How China Is Succeeding in Its Plan to Make Renminbi a Reserve Currency

NEW YORK (TheStreet) -- The arc of history may be bending toward China and its currency, the renminbi, which is rising to ever greater prominence on a regional and world stage. And it's no accident -- it's part of a plan has been in the works for a while.

One way of thinking about how China operates versus the United States is that China thinks in terms of decades whereas the U.S. has a focus of one-to-three years. Consequently, projects that China works on are often hidden within the shadows of current events and tend to be ignored until they surface into reality. Some of those projects are now coming to light.

Recently, there has been the implementation of the Asian Infrastructure Investment Bank that has attracted many United States allies even though US officials counseled against them joining the organization. The AIIB will compete against already existing Asian institutions that have had the backing of western countries.

In addition there is the effort by China's president, Xi Jinping, to initiate a "One Belt, One Road" program that is intended, in its simplest form, to expand and secure trade routes to the Middle East and Europe to enhance greater trade with these areas. A further discussion of this effort can be found in an article threateningly titled "Now China Starts to Make the Rules."

Phillip Stephens, the author of the piece, closes with "the important thing about all the initiatives is that China intends to set the parameters. As the London-based consultancy Trusted Sources puts it, Beijing is harnessing all its economic, financial and diplomatic muscle to drive a process of Eurasian integration from its own border to the Middle East, Africa and Europe." He adds, "Beijing intends to be a rule-maker as much as a rule-taker," in the world.

And this brings us back to the renminbi. China's plan to have its currency become a global reserve currency is accelerating. Recently the International Monetary Fund has declared that the renminbi is no longer undervalued. This has tremendous significance because it removes one of the hurdles for it to become an official reserve along with the U.S. dollar, the euro, and the Japanese yen.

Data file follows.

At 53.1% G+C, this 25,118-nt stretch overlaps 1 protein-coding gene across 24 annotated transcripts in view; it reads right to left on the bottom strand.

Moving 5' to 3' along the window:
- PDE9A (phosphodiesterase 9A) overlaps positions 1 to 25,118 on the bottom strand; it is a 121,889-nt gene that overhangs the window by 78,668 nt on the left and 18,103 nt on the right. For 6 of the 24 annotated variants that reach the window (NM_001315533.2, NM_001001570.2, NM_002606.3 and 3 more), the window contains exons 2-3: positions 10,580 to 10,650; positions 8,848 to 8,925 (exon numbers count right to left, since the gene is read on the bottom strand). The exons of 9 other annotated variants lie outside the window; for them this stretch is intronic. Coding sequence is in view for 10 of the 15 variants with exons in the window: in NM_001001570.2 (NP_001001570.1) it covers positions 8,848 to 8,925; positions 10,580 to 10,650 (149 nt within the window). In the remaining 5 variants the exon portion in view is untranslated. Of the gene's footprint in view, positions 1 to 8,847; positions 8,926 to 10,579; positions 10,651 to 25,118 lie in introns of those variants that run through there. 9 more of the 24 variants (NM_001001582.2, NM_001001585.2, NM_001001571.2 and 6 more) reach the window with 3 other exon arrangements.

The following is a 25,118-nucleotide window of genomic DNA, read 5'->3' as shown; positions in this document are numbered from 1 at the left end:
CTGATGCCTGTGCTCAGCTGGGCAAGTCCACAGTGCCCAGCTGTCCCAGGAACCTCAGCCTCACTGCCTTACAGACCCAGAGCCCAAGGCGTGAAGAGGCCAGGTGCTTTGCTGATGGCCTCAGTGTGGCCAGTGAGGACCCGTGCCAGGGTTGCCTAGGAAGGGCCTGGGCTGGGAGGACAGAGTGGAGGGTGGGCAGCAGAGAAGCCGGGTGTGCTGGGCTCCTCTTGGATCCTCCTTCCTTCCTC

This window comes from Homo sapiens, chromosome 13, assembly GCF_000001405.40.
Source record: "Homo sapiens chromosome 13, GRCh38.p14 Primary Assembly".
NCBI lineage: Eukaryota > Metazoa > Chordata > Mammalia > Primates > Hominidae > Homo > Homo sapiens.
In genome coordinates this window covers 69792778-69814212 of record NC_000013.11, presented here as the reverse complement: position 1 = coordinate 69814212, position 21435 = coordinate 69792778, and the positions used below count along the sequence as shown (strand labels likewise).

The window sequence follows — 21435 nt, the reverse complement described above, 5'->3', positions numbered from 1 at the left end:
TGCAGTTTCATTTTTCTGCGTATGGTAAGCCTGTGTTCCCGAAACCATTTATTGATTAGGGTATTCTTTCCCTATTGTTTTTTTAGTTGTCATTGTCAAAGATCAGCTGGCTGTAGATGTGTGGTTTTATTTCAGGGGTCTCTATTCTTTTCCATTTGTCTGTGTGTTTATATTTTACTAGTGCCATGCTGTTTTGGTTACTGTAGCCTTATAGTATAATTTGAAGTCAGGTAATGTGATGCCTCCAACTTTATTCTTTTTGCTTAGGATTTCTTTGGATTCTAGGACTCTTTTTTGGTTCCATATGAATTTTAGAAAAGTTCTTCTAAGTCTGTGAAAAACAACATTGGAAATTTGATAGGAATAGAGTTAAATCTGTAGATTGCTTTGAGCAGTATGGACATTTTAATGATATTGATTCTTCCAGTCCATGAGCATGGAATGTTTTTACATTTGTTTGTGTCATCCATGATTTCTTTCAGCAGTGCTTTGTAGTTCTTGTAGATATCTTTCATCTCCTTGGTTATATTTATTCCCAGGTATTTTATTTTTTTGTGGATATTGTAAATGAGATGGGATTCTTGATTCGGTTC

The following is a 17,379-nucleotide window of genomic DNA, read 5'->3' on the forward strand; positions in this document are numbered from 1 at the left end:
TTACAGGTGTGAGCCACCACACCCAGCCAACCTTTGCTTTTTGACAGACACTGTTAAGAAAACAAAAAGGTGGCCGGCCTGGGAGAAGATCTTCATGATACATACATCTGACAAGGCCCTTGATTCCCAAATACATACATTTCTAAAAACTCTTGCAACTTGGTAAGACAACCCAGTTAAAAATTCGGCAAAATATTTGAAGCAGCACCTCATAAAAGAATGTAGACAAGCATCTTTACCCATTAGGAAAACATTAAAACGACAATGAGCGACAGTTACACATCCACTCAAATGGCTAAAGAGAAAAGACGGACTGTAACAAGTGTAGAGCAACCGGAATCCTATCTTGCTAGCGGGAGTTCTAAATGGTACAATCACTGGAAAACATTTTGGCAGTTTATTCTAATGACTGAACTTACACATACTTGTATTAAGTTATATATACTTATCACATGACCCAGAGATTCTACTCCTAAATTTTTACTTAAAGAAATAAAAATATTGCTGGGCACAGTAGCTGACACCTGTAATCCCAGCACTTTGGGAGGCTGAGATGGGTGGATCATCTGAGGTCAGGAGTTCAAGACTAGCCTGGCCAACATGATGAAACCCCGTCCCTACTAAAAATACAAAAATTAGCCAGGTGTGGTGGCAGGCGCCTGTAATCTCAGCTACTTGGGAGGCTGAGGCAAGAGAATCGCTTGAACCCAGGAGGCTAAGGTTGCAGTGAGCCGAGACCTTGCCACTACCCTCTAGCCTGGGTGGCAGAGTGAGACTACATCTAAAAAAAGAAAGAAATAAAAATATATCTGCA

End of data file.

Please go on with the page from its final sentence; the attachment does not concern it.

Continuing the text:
As this is happening, the Chinese are making moves "to make it easier for individuals and companies to invest overseas." Lingling Wei, in the Wall Street Journal, comments that this will allow many Chinese individuals and businesses to purchase stocks, bonds and real estate in foreign markets.

This can be huge as it opens up the world to greater capital flows that enhance globalization, but also creates the possibility of greater volatility and risk, something that Chinese leaders are very concerned about. This is why Wei states that this initiative will be done by China with care and patience. This freeing up of capital flows is a necessary component of the renminbi becoming fully accepted as a reserve currency.

What is obvious is that these carefully planned, long thought out Chinese initiatives are working in terms of raising China's global stature economically -- and in turning the renminbi into a global currency. Current data reported by James Kynge in the Financial Times indicate that the renminbi has overtaken other currencies in payments between China and the rest of the Asia-Pacific region.

Over the past three years the use of the renminbi has tripled and has exceeded the use of the Japanese Yen, the U.S. dollar, and the Hong Kong dollar. This information, Kynge writes, indicates "the renminbi's gathering acceptance as a currency for international trade settlement and investment."

The rising position of the renminbi has come primarily at the expense of the U.S. dollar.

Consistent with the Chinese move to open up overseas investment, the data indicate that "increasingly it is investment rather than trade that drives the renminbi's popularity."

All this is taking place as the United States struggles with a faltering economy and a currency that is strong solely because U.S. monetary policy is less expansive than that being followed in Europe and many other central banks around the world.

If the Chinese continue along the path they seem to be moving on, the United States is going to be faced with some very hard decisions in the future. People that use a currency want to feel secure that the value of the currency will not decline.

The value of the U.S. dollar has declined in value for the past sixty years or so and the United States has been able to get away with this currency depreciation because of its unique position as the only reserve currency in the world during this time.

The Chinese seem to be on the move and they will be relentless in promoting their currency in the world. In doing so, they will be promoting a strong currency, one that retains its value over time. This appears to be the main thrust of their efforts.

The United States, on the other hand, has not prepared itself for such a challenge and has, as far as anyone can tell, no plans to combat such a threat.

Its not that the world could not survive with two or even three major reserve currencies, counting the euro. The potential problem is that strong currencies that maintain their value replace weak currencies that continue to depreciate in value. And the Chinese understand this.

This article is commentary by an independent contributor. At the time of publication, the author held no positions in the stocks mentioned.

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